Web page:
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Good Social Network Protocol is Really a Matter of Common Sense

common senseNPR's Talk of the Nation produced a program this week about the social media habits of employees in an era when a person's online activity may cost them their job. A recent decision by the National Labor Relations Board (NLRB) changes the rules slightly about what can be deemed a fireable offense, but employers continue to use a person's social network habits as a grounds for terminating them or as a reason not to hire them in the first place. The NLRB's policy update may protect some new activities, such as using social networks as a forum for discussions about discrimination or unfair workplace practices, but much of what gets employees in trouble will not be protected activity.

One thing an employer (or firm) can to do combat inappropriate online activity is to institute a social media use policy. Use policies are an especially good idea for larger firms at which multiple associates and staff may be visiting and using social networks in both a personal and professional capacity. Policies may be broad or specific as a matter of firm preference, but should at least cover:

1. The responsibilities of each individual. Emphasize that everyone is responsible for what they write and should therefore use their best judgement. If there are certain associates or staff responsible for specific updates, spell this out and provide guidelines for style.

2. An explanation of why the firm engages in social media. What are the goals of social media activity? How will those responsible for posting work together to attain those goals?

3. A confidentiality policy. Clearly lay out what constitutes a compromise of firm or client confidentiality. Just because you are online does not mean you can all of a sudden start introducing prejudicial information about a client before trial. (You would be surprised – this happens.)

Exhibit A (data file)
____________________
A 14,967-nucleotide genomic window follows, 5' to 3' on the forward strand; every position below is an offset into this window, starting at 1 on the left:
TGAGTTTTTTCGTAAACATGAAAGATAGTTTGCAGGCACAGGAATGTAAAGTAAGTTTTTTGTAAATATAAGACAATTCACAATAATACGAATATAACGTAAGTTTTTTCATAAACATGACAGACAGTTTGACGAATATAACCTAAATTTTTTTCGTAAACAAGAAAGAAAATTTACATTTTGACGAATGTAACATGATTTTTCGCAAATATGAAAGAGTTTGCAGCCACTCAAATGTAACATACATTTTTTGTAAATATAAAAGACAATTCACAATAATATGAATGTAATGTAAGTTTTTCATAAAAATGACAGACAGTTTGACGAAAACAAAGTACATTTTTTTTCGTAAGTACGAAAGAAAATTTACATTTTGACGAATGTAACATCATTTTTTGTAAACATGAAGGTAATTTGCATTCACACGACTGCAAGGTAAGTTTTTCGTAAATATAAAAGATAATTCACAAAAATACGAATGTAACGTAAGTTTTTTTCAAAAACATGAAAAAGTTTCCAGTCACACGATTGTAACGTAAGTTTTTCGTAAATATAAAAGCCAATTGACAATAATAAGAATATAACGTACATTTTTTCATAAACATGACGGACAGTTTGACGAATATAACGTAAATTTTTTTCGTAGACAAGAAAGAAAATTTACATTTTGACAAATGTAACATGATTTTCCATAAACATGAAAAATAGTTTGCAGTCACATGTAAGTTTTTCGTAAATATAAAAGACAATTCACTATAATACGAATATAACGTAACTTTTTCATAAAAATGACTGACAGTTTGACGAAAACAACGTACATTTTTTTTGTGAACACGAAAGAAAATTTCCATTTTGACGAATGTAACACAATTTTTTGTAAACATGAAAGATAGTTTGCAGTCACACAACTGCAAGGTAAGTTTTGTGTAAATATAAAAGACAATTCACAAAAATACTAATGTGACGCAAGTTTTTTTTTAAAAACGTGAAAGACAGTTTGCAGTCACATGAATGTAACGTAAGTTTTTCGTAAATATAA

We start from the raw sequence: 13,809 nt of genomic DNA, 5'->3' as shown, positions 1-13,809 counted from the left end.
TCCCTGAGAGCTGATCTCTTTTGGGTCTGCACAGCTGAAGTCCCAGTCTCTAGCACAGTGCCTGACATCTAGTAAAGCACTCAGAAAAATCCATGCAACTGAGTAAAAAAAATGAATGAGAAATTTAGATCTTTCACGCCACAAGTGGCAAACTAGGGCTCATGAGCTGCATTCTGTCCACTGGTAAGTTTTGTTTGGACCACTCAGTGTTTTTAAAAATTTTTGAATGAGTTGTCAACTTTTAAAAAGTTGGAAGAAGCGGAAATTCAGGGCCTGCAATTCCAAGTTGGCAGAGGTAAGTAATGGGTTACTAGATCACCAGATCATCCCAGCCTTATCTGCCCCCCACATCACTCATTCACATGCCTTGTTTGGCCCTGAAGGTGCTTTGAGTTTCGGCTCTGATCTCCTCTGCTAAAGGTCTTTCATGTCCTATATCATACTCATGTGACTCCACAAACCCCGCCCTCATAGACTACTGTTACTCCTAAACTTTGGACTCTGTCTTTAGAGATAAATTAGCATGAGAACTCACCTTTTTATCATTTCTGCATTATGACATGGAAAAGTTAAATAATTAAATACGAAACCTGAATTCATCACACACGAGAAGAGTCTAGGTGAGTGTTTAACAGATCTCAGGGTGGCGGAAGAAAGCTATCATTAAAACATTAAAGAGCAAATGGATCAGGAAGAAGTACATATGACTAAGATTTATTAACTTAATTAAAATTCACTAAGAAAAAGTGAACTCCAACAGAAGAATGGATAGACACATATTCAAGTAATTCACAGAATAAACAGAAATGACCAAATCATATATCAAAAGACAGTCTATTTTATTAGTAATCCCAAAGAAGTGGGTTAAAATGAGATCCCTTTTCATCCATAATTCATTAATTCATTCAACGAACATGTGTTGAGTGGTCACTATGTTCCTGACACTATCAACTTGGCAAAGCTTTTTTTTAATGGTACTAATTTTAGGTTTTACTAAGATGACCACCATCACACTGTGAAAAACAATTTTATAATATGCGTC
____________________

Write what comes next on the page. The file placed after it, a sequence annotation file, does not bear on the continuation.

4. A description of your target audience. To whom are you writing? How can you bring value to that audience? What tone is most appropriate for that audience? Your firm must establish its own voice, and that voice must be appropriate for the clients and community you are trying to attract.

5. A clear call to respect copyright. Social networks encourage us to share and share alike, and a lot of people produce images with the express purpose of receiving as many shares as possible. But not everyone wants you to use their intellectual property for free. Be aware of fair use guidelines, particularly if you are quoting someone else's writing, and do not pirate images that require a license.

6. A plan for productivity and priorities. How much time should staff spend online? At what point does too much time on social media sites cause productivity to suffer?

Social media use policies can establish a set of guidelines that serve as a reminder: What every team member does online is important to the culture and reputation of the firm. But official documents aside, what constitutes good online protocol is mostly a matter of common sense. No matter how tight you think your privacy settings are, there is always a chance that your posts will reach the public at large. If you would be embarrassed for your mother to see something you are writing, don't post it.

In addition to simply not doing something that could result in embarrassment of some sort for you or your firm, try to take the positive step of being genuine in your online interactions. Use your real name, and when you are engaging in professional interaction, consider using your title as well. Share your thoughts but listen to others, and give them credit when appropriate.

It is easy to get caught up in the anonymity of the web and engage in harmful behavior that would never happen in a different environment. Remember that your firm is attempting to build a community of connections with the ultimate goal of bringing in more cases. Community members are supportive and attentive, they post information that provides a benefit for users and they do not engage in overly competitive or ego-centric behavior. Building relationships takes time and respect online, just as it does offline. Firms that emphasize this reality will find a greater reward over time.